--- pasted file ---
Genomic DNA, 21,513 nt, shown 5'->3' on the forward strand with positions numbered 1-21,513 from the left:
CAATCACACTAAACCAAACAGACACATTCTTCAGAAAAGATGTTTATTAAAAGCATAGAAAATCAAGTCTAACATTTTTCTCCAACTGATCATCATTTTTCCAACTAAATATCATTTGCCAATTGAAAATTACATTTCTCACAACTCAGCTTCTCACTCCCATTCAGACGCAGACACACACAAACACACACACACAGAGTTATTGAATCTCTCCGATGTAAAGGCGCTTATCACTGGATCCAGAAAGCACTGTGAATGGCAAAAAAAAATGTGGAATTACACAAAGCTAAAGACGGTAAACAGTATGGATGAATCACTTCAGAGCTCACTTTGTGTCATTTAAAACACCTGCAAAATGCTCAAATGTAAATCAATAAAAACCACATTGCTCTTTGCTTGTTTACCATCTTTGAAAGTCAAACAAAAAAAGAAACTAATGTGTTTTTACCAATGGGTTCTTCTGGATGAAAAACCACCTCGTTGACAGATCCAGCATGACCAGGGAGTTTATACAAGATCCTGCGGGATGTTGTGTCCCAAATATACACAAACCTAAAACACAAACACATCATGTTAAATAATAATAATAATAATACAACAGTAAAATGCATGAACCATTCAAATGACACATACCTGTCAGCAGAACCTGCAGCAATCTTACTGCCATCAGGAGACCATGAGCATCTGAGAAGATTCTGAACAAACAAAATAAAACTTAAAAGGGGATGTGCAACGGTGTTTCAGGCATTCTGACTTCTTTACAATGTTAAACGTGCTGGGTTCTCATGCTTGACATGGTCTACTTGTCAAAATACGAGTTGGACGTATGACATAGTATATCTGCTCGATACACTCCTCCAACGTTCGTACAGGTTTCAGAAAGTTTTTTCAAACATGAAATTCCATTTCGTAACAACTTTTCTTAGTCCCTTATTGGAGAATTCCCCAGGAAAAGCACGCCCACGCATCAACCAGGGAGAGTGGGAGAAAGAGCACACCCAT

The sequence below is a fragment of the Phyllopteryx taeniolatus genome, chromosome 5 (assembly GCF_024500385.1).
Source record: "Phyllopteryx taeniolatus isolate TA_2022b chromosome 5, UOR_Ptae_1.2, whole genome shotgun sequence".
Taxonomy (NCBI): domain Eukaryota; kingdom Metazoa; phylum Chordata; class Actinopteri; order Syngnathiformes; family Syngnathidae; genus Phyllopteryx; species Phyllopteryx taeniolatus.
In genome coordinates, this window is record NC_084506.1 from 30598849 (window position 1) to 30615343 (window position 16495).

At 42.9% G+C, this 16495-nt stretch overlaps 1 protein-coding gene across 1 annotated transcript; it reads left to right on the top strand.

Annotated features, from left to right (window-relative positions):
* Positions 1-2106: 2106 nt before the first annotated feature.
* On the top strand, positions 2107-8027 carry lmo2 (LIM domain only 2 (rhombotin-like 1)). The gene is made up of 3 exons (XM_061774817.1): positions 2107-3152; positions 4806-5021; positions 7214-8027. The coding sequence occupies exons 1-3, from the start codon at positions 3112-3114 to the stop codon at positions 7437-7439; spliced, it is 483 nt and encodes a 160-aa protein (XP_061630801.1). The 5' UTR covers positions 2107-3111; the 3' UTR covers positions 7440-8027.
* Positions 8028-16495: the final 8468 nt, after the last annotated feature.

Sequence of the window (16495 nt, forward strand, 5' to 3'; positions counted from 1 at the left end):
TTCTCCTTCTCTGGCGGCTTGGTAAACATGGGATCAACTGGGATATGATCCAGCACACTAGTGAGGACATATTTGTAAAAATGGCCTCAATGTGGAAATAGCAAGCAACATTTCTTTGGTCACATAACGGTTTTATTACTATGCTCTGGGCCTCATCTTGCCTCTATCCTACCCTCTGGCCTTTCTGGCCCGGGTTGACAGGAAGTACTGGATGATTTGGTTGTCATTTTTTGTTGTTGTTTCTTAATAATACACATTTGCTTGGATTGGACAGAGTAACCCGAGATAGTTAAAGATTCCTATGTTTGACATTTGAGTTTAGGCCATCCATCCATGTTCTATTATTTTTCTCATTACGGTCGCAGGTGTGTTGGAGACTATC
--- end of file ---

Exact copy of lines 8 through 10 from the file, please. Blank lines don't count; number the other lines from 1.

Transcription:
Annotated features, from left to right (window-relative positions):
* Positions 1-2106: 2106 nt before the first annotated feature.
* On the top strand, positions 2107-8027 carry lmo2 (LIM domain only 2 (rhombotin-like 1)). The gene is made up of 3 exons (XM_061774817.1): positions 2107-3152; positions 4806-5021; positions 7214-8027. The coding sequence occupies exons 1-3, from the start codon at positions 3112-3114 to the stop codon at positions 7437-7439; spliced, it is 483 nt and encodes a 160-aa protein (XP_061630801.1). The 5' UTR covers positions 2107-3111; the 3' UTR covers positions 7440-8027.